Use composition in a scene or setting to create an idea of depth. Leading lines do this well. When we look at an image, our eyes bounce around a two-dimensional plane. Yet, by looking at an image where the scene draws our eyes ‘in’, we give a sense of depth.

Humans judge distance by the way lines and planes converge at an angle. This is ‘linear perspective’ and you can manipulate it too. Parallel lines, when seen at a great distance give us the sensation of ‘meeting’ (vanishing points) even if we don’t see it. Rail tracks are a great example. The converging parallel lines create an illusion. This shows distance or depth in the photographed scene.

Lenses are a great way to change your perspective of a scene. Different lenses can help you capture various perspective illusions. A telephoto lens tends to squash the subject and the background closer together. The opposite is true of ultra-wide-angle or fisheye lenses. These wide-angle lenses also make objects around the sides seem smaller. They also make the subjects in the centre much bigger than they are in reality. These lenses also reproduce all the straight lines outside the lens axis is curved. This can alter your perception of the scene and its representational depth.

Many people think that by changing your focal length changes perspective. It may change how close you can get to a subject, yet your perspective doesn’t change.

Forced Perspective
Another way our perspective of a scene changes is through the idea of forced perspective. This is also known as the relative size of the objects and subject you are photographing. It involves distance. But the distance between two important subjects in the foreground and background.

Our brain is smart in the way that we have amassed ideas of how large items are. We all know the size of a tree, or a house, or a car. But what if we see a person the same size as a structure (Eiffel Tower, Leaning Tower)? We cannot rationalise that the person is actually that big.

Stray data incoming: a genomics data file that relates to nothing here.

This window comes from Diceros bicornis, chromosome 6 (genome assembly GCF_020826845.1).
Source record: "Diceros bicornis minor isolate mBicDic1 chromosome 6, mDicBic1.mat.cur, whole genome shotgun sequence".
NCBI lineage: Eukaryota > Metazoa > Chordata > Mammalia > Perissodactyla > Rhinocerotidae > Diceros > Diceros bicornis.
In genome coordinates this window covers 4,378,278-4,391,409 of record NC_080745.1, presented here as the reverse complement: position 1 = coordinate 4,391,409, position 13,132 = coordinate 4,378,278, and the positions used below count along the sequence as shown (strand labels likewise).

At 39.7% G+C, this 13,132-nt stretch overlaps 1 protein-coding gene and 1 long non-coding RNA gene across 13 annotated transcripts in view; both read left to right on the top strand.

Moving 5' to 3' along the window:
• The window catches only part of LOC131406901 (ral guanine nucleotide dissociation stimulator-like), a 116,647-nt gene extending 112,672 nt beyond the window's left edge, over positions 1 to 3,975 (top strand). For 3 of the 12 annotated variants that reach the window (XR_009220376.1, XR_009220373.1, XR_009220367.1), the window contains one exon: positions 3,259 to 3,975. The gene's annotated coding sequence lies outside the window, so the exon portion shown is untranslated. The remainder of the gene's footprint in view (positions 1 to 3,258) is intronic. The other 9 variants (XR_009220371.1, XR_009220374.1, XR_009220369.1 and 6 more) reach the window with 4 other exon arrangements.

Try placing objects at different distances, but give the impression they are on the same plane. You’ll produce some mind-bending images.

Lack of Sharpness, Colour or Contrast
We can affect depth with the help of not including things in our scenes. Lowering contrast, scattering light or desaturating colour. These all take away our depth perception. By focusing your lens to ‘infinity’, you place everything in the scene in focus. But, if you focus just short of that, the impression of depth becomes bigger. Why? Well, our eyes have nowhere to rest, so the idea is that the scene is so deep, it never finds the focus.

Next time you plan on photographing a scene, take perspective photography into account. It will help you find the best position and angle to take the image from. And it will add variation to your photography.

When you come across a subject or scene, you should be photographing it in many different ways. You have no idea what the outcome could be. It might be that image that everyone adores.

originally posted on by Craig Hull